The difference between an expert and a specialist is that a specialist is looking forward in a certain well-defined direction, and an expert is looking backwards in the same direction. A specialist goes on narrowing their field in order to increase their concentration of knowledge in an area. An expert is satisfied that they know all there is to know and is trying to widen their field on the assumption that their expertise will widen with it.
Although “expert” and “specialist” tend to be used interchangeably, based on De Bono’s definition I would say that as translators we are specialists, specialists who produce expert translations. (Bearing in mind that anyone can call themselves a specialist, however they may produce inexpert translations).
When we translate in a certain field (be it technology, law, medicine, or marketing) it’s generally because we have specialist knowledge of that field, through study and/or previous employment. We can often prove this specialisation through tangible, objective criteria such as qualifications. It can be difficult to say the same for an expert; we may be experts as well as specialists, but ‘expert’ is generally a title bestowed upon us by others, who recognise our expertise for what it truly is.
Do you know how the month of May got its name? It may (pun intended) seem a simple word, but the origin is actually fairly complex and interesting. We could say the same about several articles listed here in the May 2020 round-up of this month’s most popular stories about language, translation and interpreting.
was Maia a Greek or Roman goddess?
Colleague Judy Jenner blogged about interpreting depositions via Zoom. Is it possible, and how does it work?
In times past, when frustrating circumstances demanded new ways of expressing what it means to be alive, it was often female writers who sculpted the fresh coinages that kept language rippling with poignancy and power.
Just like last month, I’ve divided this round-up of April’s stories about language and translation into two sections: links that are either related or unrelated to COVID. Take your pick, or read both parts!
During lockdown you may find yourself at a loose end (if you’re in the UK) or at loose ends (if you’re in the US). Lynne Murphy took a closer look. She also examined how the expression “on the up-and-up” means different things in the two countries.
Are you at a loose end or at loose ends?
The Literature Translation Institute of Korea is to start an education programme to teach professional translators how to translate Korean movies and webtoons into English, Spanish & Vietnamese.
Although we were all aware of COVID-19 when I posted my last round-up on 29th February, I think few of us could have imagined the situation we’re living through right now. Today, instead of listing articles by order of popularity as I normally do, and in case you’re fed up of hearing about the coronavirus, I’ve divided this blog post into two sections: links that are either related or unrelated to COVID. It’s interesting to note in this (longer-than-normal) post that the majority of March’s most popular articles were actually the latter.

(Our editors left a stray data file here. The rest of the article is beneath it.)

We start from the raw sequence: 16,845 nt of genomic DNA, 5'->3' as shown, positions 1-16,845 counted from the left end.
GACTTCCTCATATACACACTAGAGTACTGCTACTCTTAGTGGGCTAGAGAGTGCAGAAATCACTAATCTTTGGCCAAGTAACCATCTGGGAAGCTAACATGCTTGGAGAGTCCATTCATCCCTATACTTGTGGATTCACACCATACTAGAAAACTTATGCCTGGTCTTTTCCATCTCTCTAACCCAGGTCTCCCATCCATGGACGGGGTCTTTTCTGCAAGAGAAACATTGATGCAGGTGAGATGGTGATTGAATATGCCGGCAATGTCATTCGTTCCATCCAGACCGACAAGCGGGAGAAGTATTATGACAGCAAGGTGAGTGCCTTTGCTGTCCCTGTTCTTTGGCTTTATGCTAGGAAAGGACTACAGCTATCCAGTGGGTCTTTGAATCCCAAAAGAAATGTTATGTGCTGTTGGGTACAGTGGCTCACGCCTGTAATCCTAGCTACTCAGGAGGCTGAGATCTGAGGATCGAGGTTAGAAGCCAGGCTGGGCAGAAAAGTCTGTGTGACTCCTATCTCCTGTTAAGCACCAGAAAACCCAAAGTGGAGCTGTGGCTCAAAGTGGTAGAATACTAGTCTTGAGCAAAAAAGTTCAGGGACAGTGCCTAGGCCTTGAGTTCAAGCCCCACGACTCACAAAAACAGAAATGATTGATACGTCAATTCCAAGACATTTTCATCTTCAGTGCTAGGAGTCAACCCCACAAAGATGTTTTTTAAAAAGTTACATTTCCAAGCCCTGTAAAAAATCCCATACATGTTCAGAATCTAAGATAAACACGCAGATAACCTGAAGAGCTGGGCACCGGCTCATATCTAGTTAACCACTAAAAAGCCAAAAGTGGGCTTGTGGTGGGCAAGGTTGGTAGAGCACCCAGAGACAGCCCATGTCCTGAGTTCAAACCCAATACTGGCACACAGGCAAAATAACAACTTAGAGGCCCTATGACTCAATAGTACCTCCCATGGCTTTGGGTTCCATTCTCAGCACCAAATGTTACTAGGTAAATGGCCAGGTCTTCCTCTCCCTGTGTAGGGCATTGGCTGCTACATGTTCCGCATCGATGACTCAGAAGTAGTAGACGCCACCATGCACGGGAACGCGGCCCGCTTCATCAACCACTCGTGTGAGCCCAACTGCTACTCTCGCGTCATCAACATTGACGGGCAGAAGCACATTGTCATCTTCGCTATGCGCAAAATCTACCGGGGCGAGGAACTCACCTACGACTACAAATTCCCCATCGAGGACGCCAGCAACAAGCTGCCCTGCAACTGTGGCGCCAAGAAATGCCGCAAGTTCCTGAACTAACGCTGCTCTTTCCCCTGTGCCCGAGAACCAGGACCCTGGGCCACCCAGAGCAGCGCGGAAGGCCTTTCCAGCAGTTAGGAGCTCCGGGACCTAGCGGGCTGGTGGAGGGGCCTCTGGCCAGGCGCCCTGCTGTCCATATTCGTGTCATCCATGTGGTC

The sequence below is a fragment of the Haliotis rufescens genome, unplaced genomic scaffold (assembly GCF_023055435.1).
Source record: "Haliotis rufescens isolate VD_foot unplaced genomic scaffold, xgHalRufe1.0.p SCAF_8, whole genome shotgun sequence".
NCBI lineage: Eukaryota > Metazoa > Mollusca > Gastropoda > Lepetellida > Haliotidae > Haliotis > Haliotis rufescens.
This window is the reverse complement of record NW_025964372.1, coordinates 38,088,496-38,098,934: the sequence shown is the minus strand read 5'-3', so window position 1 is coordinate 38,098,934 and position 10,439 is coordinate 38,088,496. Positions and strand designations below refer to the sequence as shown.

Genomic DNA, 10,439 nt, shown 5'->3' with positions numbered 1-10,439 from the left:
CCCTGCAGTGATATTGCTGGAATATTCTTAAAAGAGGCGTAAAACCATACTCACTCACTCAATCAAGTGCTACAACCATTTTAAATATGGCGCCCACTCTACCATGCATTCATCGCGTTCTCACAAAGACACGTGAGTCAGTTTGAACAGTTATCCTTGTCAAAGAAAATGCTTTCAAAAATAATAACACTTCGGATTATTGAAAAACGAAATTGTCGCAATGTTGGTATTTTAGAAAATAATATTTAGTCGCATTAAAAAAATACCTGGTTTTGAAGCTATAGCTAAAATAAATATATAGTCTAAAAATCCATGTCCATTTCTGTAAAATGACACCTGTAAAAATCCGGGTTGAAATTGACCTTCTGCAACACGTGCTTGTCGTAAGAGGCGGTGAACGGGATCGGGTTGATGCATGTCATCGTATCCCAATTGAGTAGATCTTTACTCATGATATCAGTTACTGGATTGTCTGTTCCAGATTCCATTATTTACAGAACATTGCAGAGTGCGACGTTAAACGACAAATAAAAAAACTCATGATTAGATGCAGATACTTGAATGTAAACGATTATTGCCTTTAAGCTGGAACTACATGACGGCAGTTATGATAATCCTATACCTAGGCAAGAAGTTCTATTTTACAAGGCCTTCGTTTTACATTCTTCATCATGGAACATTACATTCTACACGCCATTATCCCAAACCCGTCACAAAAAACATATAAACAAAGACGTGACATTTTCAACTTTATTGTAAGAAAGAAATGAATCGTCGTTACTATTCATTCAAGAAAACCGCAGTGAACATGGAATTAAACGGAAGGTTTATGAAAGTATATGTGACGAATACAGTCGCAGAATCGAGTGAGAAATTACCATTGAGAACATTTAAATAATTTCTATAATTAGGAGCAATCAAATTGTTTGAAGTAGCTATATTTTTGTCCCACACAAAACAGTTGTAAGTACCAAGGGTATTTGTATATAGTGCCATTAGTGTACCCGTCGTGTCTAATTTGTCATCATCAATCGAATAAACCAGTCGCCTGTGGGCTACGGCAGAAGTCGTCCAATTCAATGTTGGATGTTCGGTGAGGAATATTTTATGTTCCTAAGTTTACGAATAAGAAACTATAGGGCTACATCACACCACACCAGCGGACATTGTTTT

A recent request from a colleague on Facebook looking for interesting podcasts to listen to got me compiling the following list. I’ve listed podcasts that are about language, translation and/or interpreting, but none about language learning (there are plenty out there if that’s what you’re looking for). Depending on how much time you have available you might want to listen to all of a podcast’s episodes or just cherrypick here and there. The list is in alphabetical order and, with one exception, only includes podcasts in English.
I have a soft spot for The Allusionist – subjects are very varied and I like Helen Zaltzmans’ take on things
It is hard to tackle a problem you are afraid to name.
Urban Dictionary has long been looked down on by more traditional dictionaries, but now some linguists are using it for research. Certain U.S. states are referencing it to determine the acceptability of vanity plate names, and its definitions have also been brought up and debated in court cases.
There was a time when the figurative meaning of ‘fishing’ was only used in terms like ‘fishing for compliments’. Now we have ‘catfishing’, ‘blackfishing’, and ‘sadfishing’: do you know what they all mean?
We’re fast approaching the end of the year, and MacMillan Dictionaries have already compiled a “Trending Words of 2019” quiz. Test your knowledge here. (In mid-October The Guardian also published an article with the Top 10 words of 2019 and both Oxford Dictionaries and Collins Dictionaries have named their words of the year.
October 10th marked a minor milestone for me, as I celebrated the 10th birthday of my Twitter account. Partly based on results from my Twitter feed, here’s your monthly round-up of October’s most popular stories about language, translation and interpreting.
In a world of people striving for more public professional recognition, there’s a reason why interpreters and translators remain invisible. We allow the show to go on, carrying out projects that significantly affect people’s lives, while often remaining anonymous.
On a final note, October 16th was World Food Day and colleague Alina Cincan curated a post in which several foodie translators (yours truly included) shared some favourite dishes along with their etymology and a food-related idiom.